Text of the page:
I know it seems like I made a lot of comparisons between the original movie and this new version of “Fright Night” in my review. I try not to do that. Maybe I’m just too big of a fan of the original to help myself. But I also think this film has some flaws that keep it from being as good as it could be. This film’s decision to spend far more time on horror-based action actually strips the picture of the spookiness that made the first picture so much fun. It’s not boring and there are a few good intentional laughs scattered throughout the film. There’s also a fantastic cameo from Chris Sarandon (Dandrige from the first film) that really hit the spot. But in the end, this was another underachieving remake of a really good 80’s movie. In other words, I’m still waiting for an 80’s remake to blow me away.

5 PHENOMENAL VAMPIRE MOVIES

Vampires has seen a rise in popularity over the past several years. Both television and movie theaters have experienced an influx of vampire movies and shows. Now I have to admit that none of the current vampire stuff have impressed me, but there have been some really great movies about these blood-sucking creatures of the night in the past. Going all the way back to the silent movie era, vampires have been a part of cinema history. So with such a vast number of movies to choose from, I decided to pick five of the best vampire flicks. Now as always, I wouldn’t call this the definitive list, but there’s no denying that these five vampire movies are most certainly phenomenal.

#5 – “UNDERWORLD” (2003)

Underworld” isn’t a typical vampire picture. It’s a full-blown action horror movie about a boiling conflict between vampires and lycans (also known as werewolves). Kate Beckinsale stars as undoubtedly the prettiest vampire in movie history and Scott Speedman is her hybrid lycan/vampire boyfriend. The dark, gloomy gothic tone of the movie is quite effective and the grisly action that takes the place of the normal vampire horror gives the movie its own special uniqueness. Several sequels have followed but none have matched the first film.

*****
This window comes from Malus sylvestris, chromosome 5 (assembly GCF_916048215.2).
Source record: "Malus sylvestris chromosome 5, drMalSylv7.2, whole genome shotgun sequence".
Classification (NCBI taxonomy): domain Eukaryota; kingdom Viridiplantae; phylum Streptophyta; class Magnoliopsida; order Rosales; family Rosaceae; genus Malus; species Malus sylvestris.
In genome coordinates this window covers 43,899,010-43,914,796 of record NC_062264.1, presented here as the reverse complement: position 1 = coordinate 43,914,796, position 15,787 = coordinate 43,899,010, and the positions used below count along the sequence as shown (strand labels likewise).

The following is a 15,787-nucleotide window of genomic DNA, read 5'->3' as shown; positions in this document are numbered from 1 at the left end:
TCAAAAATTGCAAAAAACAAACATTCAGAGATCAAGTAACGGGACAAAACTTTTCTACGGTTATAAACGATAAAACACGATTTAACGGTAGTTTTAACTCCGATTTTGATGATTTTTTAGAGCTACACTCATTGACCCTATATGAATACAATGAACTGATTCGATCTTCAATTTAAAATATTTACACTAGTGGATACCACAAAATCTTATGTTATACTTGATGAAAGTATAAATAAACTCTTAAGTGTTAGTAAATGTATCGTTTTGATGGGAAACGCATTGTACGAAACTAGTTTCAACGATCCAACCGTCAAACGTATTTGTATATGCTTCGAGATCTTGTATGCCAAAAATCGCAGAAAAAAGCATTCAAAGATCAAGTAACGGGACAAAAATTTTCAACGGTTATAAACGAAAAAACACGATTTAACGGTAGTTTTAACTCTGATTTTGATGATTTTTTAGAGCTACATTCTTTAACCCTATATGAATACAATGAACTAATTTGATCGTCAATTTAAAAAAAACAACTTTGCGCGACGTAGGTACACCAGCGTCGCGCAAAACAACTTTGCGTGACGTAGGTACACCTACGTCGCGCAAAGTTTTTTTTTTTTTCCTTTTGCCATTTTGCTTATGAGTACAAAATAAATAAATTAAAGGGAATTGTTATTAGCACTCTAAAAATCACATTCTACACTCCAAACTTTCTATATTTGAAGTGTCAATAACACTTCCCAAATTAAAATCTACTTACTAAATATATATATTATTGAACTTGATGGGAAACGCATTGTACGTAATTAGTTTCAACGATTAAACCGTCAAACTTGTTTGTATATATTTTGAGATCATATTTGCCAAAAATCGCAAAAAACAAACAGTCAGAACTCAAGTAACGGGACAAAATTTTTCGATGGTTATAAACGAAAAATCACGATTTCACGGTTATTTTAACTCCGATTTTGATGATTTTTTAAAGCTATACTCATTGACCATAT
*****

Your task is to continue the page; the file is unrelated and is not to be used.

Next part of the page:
#4 – “DRACULA” (1931)

The images of Bela Lugosi’s Count Dracula were the first I ever had of a vampire. Tod Browning’s 1931 horror classic was based on Bram Stoker’s chilling novel and Lugosi portrayed the character that would become one of the famous Universal movie monsters. The movie maintains a creepy vibe from the moment we enter Dracula’s castle in Transylvania until Van Helsing puts the stake through the heart. It’s a pure Hollywood classic.

#3 – “FRIGHT NIGHT” (1985)

Sure, 1985’s “Fright Night” has some issues but it’s one of those films that holds a special place in my heart. It’s the story of Charlie Brewster, a teenager who’s convinced that a vampire has moved in next door. He spies on and later goes too far in investigating his new neighbor and soon finds himself and the people he loves in some serious vampire-styled trouble. He teams up with a low-budget horror movie actor (played by the great Roddy McDowall) in hopes of ridding his town of the blood-sucking threat. It’s a fun mix of scares, gory special effects, and fantastic humor and I still love watching it.

#2- “THE LOST BOYS” (1987)

A truly funny and sometimes creepy teenaged horror tale about a vampire problem in a small California coastal town. This is hands down the best movie of “The Two Coreys” collaborations and it was certainly different from any other vampire film I had seen at the time. It features good work from Jason Patric, Dianne Wiest, Edward Herrmann, and especially Kiefer Sutherland who I felt stole the show. The movie has a great soundtrack and a cool 80’s vibe to it, but mainly it’s just incredibly fun and features more memorable lines than any other vampire film you’ll see.

#1- “NOSFERATU” (1922)

While it was a completely unauthorized adaptation of Bram Stoker’s novel “Dracula”, I still feel it’s the greatest version of the vampire classic ever put on film. While the names have been changed, the story is very much the same and the incredible vision of German director F.W. Murnau brings it to life in a genuinely eerie way. And Murnau’s ability to maintain such a level of creepiness through a silent movie is another testament to his incredible skill at visual storytelling. Max Schreck’s Count Orlok is both sinister and unnerving and I will always remember the scene of him rising from his coffin. This is an incredible film that should be seen not only by horror fans but also by fans of movies period.

Alrighty, there they are. And no, it’s not a mistake, no “Twilight” movies even came close to making this list. So what do you think? What did I miss? Be sure to take time to leave your favorite vampire movie below.